View All Molecular Gastronomy Glossary
What is Maltodexterin?
Maltodexterin is a sweet polysaccharide that is produced from starch, corn, wheat, tapioca or potato through partial hydrolysis and spray drying. This modified food starch is a white powder that has the capacity to absorb and hold water as well as oil. It is an ideal additive since it has fewer calories than sugar and is easily absorbed and digested by the body in the form of glucose.
Coming from a natural source, its flavor ranges from nearly flavorless to fairly sweet without any odor. Maltodextrin is a common ingredient in processed foods such as soda and candies.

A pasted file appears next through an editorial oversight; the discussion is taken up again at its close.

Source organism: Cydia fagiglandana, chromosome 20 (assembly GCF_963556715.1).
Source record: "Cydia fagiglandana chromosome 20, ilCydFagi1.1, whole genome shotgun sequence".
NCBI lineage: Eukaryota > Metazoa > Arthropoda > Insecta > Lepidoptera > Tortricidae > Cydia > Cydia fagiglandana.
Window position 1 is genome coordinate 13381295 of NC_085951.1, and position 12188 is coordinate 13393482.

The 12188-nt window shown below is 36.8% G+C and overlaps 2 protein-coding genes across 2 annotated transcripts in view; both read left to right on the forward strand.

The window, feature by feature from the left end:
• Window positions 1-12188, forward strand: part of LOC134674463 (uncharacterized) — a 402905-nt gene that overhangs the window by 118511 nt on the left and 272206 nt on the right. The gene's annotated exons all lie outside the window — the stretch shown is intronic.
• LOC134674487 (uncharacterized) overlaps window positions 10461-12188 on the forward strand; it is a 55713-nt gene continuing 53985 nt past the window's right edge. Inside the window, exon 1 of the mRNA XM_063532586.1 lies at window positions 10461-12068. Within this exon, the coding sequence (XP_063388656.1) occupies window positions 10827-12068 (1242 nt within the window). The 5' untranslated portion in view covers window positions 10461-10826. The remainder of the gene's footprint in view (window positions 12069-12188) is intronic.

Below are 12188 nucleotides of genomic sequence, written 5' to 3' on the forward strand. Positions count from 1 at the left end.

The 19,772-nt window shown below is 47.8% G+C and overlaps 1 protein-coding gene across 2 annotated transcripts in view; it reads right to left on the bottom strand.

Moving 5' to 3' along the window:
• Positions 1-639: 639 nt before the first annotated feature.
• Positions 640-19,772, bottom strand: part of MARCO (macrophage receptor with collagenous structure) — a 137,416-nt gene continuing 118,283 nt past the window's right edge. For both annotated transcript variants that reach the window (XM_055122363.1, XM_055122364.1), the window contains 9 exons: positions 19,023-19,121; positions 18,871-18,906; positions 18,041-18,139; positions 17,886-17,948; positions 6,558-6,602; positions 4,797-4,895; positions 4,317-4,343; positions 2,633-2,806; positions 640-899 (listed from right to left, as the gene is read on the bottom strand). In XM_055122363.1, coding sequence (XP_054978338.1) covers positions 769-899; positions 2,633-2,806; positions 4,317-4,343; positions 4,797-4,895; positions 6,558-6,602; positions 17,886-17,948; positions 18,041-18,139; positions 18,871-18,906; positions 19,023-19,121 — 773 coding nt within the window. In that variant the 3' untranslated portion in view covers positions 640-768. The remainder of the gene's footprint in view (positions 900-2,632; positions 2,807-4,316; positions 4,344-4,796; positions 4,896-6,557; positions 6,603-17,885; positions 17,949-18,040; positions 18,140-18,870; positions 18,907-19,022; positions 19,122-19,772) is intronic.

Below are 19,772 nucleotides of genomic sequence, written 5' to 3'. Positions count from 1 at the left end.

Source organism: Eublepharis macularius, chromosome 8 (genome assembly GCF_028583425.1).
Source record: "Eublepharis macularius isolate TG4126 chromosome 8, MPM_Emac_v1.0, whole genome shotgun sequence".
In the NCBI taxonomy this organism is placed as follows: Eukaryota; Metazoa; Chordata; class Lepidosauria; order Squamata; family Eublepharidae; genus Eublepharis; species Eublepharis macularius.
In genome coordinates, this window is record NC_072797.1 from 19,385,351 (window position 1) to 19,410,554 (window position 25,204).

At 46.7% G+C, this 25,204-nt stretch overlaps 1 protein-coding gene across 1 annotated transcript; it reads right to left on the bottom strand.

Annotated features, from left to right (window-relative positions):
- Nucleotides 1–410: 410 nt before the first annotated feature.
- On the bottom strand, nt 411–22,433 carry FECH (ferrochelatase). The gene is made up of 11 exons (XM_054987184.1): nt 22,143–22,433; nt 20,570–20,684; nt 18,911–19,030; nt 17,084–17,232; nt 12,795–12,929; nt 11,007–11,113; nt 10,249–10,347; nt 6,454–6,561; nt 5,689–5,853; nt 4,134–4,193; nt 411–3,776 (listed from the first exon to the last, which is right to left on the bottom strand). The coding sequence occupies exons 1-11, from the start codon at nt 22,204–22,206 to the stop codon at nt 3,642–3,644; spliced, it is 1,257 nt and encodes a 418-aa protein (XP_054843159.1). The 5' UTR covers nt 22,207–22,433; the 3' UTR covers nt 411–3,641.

In molecular gastronomy, it can be used both as a thickener and stabilizer for sauces and dressings, for encapsulation and as a sweetener. In many cases, it is also used as an aroma carrier due to its capacity to absorb oil. It is also often used to make powders or pastes out of fat.
Dosage of maltodextrin will depend on the ingredients being used for a dish, type of maltodextrin being used, and the desired result. However, generally a percentage between 2% to 10% is used.
When using this as an aroma carrier it is simply mixed together with the oil or flavoring of choice, usually with a ratio of 2:1. As a thickener or stabilizer it is mixed with cold liquid to activate gelling properties with a ratio of 1:3.